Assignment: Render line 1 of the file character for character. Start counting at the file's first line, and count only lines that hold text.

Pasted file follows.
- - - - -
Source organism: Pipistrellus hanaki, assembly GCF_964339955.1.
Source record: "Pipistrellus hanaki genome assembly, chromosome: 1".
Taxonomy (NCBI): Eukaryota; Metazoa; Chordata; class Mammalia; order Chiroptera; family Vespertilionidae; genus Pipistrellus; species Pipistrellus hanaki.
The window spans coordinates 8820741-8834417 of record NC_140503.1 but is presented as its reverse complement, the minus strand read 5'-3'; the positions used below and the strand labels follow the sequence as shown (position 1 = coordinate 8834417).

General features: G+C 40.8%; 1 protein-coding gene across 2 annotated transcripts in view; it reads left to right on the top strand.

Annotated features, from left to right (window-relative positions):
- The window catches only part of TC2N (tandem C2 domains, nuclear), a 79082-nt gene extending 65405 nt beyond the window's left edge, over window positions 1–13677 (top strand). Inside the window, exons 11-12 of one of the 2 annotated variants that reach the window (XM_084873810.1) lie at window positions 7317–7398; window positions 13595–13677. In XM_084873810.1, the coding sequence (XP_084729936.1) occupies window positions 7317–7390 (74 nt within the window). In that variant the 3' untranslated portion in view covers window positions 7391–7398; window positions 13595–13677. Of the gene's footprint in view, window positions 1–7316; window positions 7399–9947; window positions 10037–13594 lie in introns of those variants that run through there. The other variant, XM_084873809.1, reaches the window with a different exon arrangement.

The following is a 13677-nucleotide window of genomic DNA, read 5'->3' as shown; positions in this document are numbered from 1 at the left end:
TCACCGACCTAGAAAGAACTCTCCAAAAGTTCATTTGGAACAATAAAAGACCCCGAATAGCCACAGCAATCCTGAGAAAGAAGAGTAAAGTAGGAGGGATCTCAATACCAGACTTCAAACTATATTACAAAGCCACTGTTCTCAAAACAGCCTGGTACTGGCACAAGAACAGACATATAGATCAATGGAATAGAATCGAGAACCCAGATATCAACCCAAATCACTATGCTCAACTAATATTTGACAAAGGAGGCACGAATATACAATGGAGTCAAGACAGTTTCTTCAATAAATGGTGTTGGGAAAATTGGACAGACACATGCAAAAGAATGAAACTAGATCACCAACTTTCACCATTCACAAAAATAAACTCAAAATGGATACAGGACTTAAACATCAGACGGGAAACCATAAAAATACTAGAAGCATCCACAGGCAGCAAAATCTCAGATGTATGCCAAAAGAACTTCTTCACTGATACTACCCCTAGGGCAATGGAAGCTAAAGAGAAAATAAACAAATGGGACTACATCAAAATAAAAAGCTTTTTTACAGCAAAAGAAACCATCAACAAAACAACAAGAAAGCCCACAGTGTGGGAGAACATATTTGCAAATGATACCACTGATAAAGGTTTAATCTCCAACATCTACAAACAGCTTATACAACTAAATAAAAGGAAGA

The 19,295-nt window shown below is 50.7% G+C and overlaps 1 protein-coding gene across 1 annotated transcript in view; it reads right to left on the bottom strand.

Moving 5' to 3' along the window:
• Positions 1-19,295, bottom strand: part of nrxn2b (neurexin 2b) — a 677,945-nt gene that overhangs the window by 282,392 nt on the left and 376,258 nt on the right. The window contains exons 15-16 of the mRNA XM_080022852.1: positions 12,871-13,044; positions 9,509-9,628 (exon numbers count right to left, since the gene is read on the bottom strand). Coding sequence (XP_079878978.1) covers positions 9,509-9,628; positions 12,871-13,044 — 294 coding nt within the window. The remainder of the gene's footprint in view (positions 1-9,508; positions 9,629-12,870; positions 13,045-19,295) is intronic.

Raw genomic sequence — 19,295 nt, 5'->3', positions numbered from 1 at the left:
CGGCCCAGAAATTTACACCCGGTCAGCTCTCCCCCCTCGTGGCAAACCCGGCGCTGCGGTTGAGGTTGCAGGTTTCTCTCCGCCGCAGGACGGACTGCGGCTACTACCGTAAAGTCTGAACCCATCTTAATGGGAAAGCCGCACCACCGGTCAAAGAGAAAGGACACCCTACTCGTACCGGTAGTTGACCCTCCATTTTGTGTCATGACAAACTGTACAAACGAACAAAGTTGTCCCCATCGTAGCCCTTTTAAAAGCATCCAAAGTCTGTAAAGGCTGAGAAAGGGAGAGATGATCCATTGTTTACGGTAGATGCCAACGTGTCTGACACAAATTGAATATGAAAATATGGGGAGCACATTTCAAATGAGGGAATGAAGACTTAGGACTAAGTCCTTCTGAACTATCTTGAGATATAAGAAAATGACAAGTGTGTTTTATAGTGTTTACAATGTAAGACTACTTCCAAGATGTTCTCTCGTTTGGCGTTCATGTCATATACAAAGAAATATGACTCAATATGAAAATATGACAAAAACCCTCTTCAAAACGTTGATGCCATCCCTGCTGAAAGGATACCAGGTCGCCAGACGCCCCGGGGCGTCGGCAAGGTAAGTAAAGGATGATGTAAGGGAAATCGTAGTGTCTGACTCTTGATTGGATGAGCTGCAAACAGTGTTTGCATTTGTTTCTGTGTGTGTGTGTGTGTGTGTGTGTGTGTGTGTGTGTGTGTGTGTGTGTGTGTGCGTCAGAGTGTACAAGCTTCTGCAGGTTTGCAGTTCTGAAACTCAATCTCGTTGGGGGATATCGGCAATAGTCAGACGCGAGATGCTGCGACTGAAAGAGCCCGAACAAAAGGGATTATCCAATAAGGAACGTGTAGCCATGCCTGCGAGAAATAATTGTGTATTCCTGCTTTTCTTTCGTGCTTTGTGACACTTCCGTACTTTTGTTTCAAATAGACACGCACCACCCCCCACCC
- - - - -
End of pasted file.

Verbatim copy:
Source organism: Pipistrellus hanaki, assembly GCF_964339955.1.